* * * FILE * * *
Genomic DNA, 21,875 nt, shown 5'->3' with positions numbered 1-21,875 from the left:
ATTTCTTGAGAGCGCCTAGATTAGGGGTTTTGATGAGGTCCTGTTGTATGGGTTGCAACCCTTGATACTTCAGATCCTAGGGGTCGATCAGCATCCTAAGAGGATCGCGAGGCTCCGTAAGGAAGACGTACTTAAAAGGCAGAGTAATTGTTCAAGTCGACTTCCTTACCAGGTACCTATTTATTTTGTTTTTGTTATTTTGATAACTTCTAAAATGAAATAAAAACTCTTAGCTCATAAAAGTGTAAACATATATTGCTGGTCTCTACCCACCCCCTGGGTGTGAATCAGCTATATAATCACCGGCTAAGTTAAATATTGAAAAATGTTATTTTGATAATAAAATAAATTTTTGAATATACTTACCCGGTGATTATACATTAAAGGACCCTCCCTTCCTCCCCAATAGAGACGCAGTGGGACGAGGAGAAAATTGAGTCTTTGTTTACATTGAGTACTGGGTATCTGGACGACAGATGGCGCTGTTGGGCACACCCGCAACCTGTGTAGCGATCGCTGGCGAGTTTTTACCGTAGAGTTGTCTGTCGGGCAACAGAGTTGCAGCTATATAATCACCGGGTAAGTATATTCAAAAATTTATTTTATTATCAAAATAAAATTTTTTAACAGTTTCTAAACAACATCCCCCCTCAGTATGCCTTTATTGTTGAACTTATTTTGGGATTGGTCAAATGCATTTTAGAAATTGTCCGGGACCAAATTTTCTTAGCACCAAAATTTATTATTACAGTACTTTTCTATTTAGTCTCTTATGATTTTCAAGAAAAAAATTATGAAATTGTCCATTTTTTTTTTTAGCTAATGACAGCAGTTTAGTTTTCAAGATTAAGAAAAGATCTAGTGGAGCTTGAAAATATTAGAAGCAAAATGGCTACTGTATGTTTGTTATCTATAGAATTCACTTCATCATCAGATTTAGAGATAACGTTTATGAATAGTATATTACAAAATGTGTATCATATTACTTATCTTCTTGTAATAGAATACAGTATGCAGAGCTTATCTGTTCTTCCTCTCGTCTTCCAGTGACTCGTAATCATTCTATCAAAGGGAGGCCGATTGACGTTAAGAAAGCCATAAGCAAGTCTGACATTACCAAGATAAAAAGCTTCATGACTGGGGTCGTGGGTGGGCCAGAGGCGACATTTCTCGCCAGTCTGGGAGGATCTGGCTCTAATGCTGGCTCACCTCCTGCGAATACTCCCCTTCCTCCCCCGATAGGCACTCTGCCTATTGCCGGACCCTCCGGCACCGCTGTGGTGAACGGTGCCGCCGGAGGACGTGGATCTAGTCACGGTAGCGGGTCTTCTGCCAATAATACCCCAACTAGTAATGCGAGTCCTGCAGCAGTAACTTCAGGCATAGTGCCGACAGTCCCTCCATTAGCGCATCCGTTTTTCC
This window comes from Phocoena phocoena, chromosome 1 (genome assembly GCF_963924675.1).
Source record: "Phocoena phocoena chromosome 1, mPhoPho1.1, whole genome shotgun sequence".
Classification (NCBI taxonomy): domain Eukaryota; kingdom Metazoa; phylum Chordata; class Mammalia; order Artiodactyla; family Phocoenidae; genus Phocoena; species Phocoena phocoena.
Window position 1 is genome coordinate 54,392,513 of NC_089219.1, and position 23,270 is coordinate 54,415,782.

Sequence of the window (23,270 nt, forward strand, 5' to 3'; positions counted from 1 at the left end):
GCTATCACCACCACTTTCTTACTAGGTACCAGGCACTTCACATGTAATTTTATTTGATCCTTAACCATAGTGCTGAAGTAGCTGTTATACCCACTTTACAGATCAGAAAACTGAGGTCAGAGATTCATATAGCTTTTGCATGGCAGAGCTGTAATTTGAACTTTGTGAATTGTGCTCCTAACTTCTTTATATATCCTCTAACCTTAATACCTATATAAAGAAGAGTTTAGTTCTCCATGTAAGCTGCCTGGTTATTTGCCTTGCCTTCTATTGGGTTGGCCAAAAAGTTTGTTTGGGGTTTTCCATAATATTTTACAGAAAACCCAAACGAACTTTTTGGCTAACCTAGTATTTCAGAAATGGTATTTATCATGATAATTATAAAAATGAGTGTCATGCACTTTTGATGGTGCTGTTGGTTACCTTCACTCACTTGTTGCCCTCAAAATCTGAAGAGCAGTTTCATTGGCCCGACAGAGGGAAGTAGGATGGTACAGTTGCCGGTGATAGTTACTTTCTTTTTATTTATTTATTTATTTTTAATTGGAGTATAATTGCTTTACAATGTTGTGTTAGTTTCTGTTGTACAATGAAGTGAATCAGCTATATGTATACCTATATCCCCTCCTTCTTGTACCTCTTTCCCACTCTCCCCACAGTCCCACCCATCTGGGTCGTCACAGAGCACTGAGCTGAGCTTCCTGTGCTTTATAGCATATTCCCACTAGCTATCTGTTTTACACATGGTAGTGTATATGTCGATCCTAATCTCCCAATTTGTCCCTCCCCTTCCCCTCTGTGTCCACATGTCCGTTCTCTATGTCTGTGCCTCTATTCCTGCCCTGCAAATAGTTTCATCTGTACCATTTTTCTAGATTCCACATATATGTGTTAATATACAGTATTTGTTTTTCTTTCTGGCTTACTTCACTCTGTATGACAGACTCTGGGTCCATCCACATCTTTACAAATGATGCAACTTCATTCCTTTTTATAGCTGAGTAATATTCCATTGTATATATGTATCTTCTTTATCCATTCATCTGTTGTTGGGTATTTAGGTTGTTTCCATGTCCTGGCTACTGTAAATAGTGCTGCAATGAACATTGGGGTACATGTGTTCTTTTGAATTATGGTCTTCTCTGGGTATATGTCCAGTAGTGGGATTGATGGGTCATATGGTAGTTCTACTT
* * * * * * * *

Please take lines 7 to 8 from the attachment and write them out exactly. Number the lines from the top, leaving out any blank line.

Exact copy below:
Sequence of the window (23,270 nt, forward strand, 5' to 3'; positions counted from 1 at the left end):
GCTATCACCACCACTTTCTTACTAGGTACCAGGCACTTCACATGTAATTTTATTTGATCCTTAACCATAGTGCTGAAGTAGCTGTTATACCCACTTTACAGATCAGAAAACTGAGGTCAGAGATTCATATAGCTTTTGCATGGCAGAGCTGTAATTTGAACTTTGTGAATTGTGCTCCTAACTTCTTTATATATCCTCTAACCTTAATACCTATATAAAGAAGAGTTTAGTTCTCCATGTAAGCTGCCTGGTTATTTGCCTTGCCTTCTATTGGGTTGGCCAAAAAGTTTGTTTGGGGTTTTCCATAATATTTTACAGAAAACCCAAACGAACTTTTTGGCTAACCTAGTATTTCAGAAATGGTATTTATCATGATAATTATAAAAATGAGTGTCATGCACTTTTGATGGTGCTGTTGGTTACCTTCACTCACTTGTTGCCCTCAAAATCTGAAGAGCAGTTTCATTGGCCCGACAGAGGGAAGTAGGATGGTACAGTTGCCGGTGATAGTTACTTTCTTTTTATTTATTTATTTATTTTTAATTGGAGTATAATTGCTTTACAATGTTGTGTTAGTTTCTGTTGTACAATGAAGTGAATCAGCTATATGTATACCTATATCCCCTCCTTCTTGTACCTCTTTCCCACTCTCCCCACAGTCCCACCCATCTGGGTCGTCACAGAGCACTGAGCTGAGCTTCCTGTGCTTTATAGCATATTCCCACTAGCTATCTGTTTTACACATGGTAGTGTATATGTCGATCCTAATCTCCCAATTTGTCCCTCCCCTTCCCCTCTGTGTCCACATGTCCGTTCTCTATGTCTGTGCCTCTATTCCTGCCCTGCAAATAGTTTCATCTGTACCATTTTTCTAGATTCCACATATATGTGTTAATATACAGTATTTGTTTTTCTTTCTGGCTTACTTCACTCTGTATGACAGACTCTGGGTCCATCCACATCTTTACAAATGATGCAACTTCATTCCTTTTTATAGCTGAGTAATATTCCATTGTATATATGTATCTTCTTTATCCATTCATCTGTTGTTGGGTATTTAGGTTGTTTCCATGTCCTGGCTACTGTAAATAGTGCTGCAATGAACATTGGGGTACATGTGTTCTTTTGAATTATGGTCTTCTCTGGGTATATGTCCAGTAGTGGGATTGATGGGTCATATGGTAGTTCTACTT